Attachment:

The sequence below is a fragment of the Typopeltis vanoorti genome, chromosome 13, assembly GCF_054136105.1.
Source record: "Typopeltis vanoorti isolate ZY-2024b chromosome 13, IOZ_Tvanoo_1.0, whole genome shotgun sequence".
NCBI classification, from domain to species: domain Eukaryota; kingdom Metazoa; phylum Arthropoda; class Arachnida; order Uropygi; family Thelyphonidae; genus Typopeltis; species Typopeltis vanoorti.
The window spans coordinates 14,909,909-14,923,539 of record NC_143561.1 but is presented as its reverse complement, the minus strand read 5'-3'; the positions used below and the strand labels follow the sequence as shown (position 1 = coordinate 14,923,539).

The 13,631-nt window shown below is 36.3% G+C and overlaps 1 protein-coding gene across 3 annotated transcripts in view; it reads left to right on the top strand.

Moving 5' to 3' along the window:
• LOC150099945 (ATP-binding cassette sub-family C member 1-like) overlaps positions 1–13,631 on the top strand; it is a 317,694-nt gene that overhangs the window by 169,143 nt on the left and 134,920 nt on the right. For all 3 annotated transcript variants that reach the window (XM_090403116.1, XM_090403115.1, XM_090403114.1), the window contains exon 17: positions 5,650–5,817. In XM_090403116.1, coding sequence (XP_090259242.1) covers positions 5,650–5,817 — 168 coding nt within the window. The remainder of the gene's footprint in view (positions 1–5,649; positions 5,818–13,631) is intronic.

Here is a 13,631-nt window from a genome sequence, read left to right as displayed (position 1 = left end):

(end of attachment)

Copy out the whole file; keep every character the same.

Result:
The sequence below is a fragment of the Typopeltis vanoorti genome, chromosome 13, assembly GCF_054136105.1.
Source record: "Typopeltis vanoorti isolate ZY-2024b chromosome 13, IOZ_Tvanoo_1.0, whole genome shotgun sequence".
NCBI classification, from domain to species: domain Eukaryota; kingdom Metazoa; phylum Arthropoda; class Arachnida; order Uropygi; family Thelyphonidae; genus Typopeltis; species Typopeltis vanoorti.
The window spans coordinates 14,909,909-14,923,539 of record NC_143561.1 but is presented as its reverse complement, the minus strand read 5'-3'; the positions used below and the strand labels follow the sequence as shown (position 1 = coordinate 14,923,539).

The 13,631-nt window shown below is 36.3% G+C and overlaps 1 protein-coding gene across 3 annotated transcripts in view; it reads left to right on the top strand.

Moving 5' to 3' along the window:
• LOC150099945 (ATP-binding cassette sub-family C member 1-like) overlaps positions 1–13,631 on the top strand; it is a 317,694-nt gene that overhangs the window by 169,143 nt on the left and 134,920 nt on the right. For all 3 annotated transcript variants that reach the window (XM_090403116.1, XM_090403115.1, XM_090403114.1), the window contains exon 17: positions 5,650–5,817. In XM_090403116.1, coding sequence (XP_090259242.1) covers positions 5,650–5,817 — 168 coding nt within the window. The remainder of the gene's footprint in view (positions 1–5,649; positions 5,818–13,631) is intronic.

Here is a 13,631-nt window from a genome sequence, read left to right as displayed (position 1 = left end):